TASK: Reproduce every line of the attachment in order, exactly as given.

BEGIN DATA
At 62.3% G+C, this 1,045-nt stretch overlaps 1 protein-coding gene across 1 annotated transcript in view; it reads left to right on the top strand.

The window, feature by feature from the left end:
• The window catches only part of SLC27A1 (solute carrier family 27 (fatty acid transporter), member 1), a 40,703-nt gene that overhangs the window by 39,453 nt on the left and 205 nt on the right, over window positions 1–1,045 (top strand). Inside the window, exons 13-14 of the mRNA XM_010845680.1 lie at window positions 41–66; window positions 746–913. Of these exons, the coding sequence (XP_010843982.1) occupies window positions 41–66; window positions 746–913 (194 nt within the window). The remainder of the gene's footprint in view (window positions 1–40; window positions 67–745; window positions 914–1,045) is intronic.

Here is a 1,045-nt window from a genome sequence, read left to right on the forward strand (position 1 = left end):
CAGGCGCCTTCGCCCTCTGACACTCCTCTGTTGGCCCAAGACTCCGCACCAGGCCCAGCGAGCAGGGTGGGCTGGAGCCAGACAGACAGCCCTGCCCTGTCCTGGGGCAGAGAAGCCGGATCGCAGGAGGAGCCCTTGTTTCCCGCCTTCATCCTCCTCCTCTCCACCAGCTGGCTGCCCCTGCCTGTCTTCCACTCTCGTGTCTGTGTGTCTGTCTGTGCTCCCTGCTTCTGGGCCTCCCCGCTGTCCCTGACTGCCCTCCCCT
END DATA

At 62.3% G+C, this 1,045-nt stretch overlaps 1 protein-coding gene across 1 annotated transcript in view; it reads left to right on the top strand.

The window, feature by feature from the left end:
• The window catches only part of SLC27A1 (solute carrier family 27 (fatty acid transporter), member 1), a 40,703-nt gene that overhangs the window by 39,453 nt on the left and 205 nt on the right, over window positions 1–1,045 (top strand). Inside the window, exons 13-14 of the mRNA XM_010845680.1 lie at window positions 41–66; window positions 746–913. Of these exons, the coding sequence (XP_010843982.1) occupies window positions 41–66; window positions 746–913 (194 nt within the window). The remainder of the gene's footprint in view (window positions 1–40; window positions 67–745; window positions 914–1,045) is intronic.

Here is a 1,045-nt window from a genome sequence, read left to right on the forward strand (position 1 = left end):
CAGGCGCCTTCGCCCTCTGACACTCCTCTGTTGGCCCAAGACTCCGCACCAGGCCCAGCGAGCAGGGTGGGCTGGAGCCAGACAGACAGCCCTGCCCTGTCCTGGGGCAGAGAAGCCGGATCGCAGGAGGAGCCCTTGTTTCCCGCCTTCATCCTCCTCCTCTCCACCAGCTGGCTGCCCCTGCCTGTCTTCCACTCTCGTGTCTGTGTGTCTGTCTGTGCTCCCTGCTTCTGGGCCTCCCCGCTGTCCCTGACTGCCCTCCCCT